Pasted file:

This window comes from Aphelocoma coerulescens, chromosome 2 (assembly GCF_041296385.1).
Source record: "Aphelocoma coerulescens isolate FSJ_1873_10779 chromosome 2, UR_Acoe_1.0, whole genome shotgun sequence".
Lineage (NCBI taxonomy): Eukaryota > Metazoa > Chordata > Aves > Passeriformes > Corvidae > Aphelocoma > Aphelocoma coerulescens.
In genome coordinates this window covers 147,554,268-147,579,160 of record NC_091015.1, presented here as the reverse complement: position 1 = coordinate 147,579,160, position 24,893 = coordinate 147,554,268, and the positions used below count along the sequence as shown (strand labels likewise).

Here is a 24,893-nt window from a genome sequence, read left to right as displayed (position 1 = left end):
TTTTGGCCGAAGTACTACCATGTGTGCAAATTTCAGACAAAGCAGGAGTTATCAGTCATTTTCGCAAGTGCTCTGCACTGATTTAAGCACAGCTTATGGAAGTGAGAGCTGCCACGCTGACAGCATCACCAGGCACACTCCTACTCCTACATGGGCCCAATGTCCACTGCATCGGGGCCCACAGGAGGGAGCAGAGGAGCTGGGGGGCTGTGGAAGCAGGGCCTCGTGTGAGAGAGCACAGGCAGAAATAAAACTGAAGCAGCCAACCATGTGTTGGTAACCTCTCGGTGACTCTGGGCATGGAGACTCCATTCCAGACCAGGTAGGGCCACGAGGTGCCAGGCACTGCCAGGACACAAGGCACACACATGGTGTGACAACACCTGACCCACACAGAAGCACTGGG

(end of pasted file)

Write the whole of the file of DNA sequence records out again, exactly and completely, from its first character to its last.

This window comes from Aphelocoma coerulescens, chromosome 2 (assembly GCF_041296385.1).
Source record: "Aphelocoma coerulescens isolate FSJ_1873_10779 chromosome 2, UR_Acoe_1.0, whole genome shotgun sequence".
Lineage (NCBI taxonomy): Eukaryota > Metazoa > Chordata > Aves > Passeriformes > Corvidae > Aphelocoma > Aphelocoma coerulescens.
In genome coordinates this window covers 147,554,268-147,579,160 of record NC_091015.1, presented here as the reverse complement: position 1 = coordinate 147,579,160, position 24,893 = coordinate 147,554,268, and the positions used below count along the sequence as shown (strand labels likewise).

Here is a 24,893-nt window from a genome sequence, read left to right as displayed (position 1 = left end):
TTTTGGCCGAAGTACTACCATGTGTGCAAATTTCAGACAAAGCAGGAGTTATCAGTCATTTTCGCAAGTGCTCTGCACTGATTTAAGCACAGCTTATGGAAGTGAGAGCTGCCACGCTGACAGCATCACCAGGCACACTCCTACTCCTACATGGGCCCAATGTCCACTGCATCGGGGCCCACAGGAGGGAGCAGAGGAGCTGGGGGGCTGTGGAAGCAGGGCCTCGTGTGAGAGAGCACAGGCAGAAATAAAACTGAAGCAGCCAACCATGTGTTGGTAACCTCTCGGTGACTCTGGGCATGGAGACTCCATTCCAGACCAGGTAGGGCCACGAGGTGCCAGGCACTGCCAGGACACAAGGCACACACATGGTGTGACAACACCTGACCCACACAGAAGCACTGGG